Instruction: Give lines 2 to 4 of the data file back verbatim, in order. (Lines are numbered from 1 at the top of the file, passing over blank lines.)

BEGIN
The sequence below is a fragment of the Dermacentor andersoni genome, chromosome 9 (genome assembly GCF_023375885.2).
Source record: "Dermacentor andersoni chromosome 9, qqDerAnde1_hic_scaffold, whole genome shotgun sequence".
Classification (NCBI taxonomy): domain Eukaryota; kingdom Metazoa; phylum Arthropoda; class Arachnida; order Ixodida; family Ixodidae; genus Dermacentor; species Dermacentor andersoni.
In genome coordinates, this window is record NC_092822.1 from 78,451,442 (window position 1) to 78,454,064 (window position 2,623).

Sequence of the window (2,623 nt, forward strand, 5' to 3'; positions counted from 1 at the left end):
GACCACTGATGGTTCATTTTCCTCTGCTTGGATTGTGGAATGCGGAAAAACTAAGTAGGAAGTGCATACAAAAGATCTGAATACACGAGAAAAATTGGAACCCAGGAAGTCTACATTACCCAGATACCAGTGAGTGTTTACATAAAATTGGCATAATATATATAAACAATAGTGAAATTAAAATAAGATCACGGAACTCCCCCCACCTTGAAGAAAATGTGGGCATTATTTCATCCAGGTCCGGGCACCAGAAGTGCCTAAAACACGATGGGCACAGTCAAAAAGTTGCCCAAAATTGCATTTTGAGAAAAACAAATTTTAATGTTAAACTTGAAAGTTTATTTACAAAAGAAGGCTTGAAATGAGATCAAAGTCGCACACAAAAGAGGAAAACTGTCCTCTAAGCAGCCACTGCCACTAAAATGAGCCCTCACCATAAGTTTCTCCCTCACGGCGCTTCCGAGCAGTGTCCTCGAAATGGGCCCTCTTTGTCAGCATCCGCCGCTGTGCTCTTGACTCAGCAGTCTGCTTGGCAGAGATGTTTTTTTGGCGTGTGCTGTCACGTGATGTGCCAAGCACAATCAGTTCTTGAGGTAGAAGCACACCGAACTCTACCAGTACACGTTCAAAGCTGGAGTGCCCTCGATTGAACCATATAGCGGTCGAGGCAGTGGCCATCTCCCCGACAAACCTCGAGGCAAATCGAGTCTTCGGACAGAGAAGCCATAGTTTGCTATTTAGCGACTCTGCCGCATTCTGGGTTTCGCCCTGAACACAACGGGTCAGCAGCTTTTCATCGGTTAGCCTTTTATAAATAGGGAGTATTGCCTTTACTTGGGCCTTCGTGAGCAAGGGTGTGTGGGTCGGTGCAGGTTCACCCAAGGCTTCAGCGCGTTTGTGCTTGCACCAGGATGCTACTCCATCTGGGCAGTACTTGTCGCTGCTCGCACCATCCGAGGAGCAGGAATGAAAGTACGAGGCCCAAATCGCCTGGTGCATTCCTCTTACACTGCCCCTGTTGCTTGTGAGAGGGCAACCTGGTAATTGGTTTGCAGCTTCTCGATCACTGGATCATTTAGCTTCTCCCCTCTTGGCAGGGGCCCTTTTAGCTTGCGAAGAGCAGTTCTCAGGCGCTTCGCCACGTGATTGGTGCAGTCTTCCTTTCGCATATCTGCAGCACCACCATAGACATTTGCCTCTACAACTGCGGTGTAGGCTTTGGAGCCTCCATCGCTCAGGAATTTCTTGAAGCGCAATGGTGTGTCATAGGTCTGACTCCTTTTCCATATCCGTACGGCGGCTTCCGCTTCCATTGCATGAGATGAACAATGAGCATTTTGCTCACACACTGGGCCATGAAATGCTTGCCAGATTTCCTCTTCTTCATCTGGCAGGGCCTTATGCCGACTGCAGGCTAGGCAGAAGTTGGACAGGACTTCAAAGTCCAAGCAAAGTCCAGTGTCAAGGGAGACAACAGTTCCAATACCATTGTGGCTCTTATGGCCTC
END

Source record: "Dermacentor andersoni chromosome 9, qqDerAnde1_hic_scaffold, whole genome shotgun sequence".
Classification (NCBI taxonomy): domain Eukaryota; kingdom Metazoa; phylum Arthropoda; class Arachnida; order Ixodida; family Ixodidae; genus Dermacentor; species Dermacentor andersoni.
In genome coordinates, this window is record NC_092822.1 from 78,451,442 (window position 1) to 78,454,064 (window position 2,623).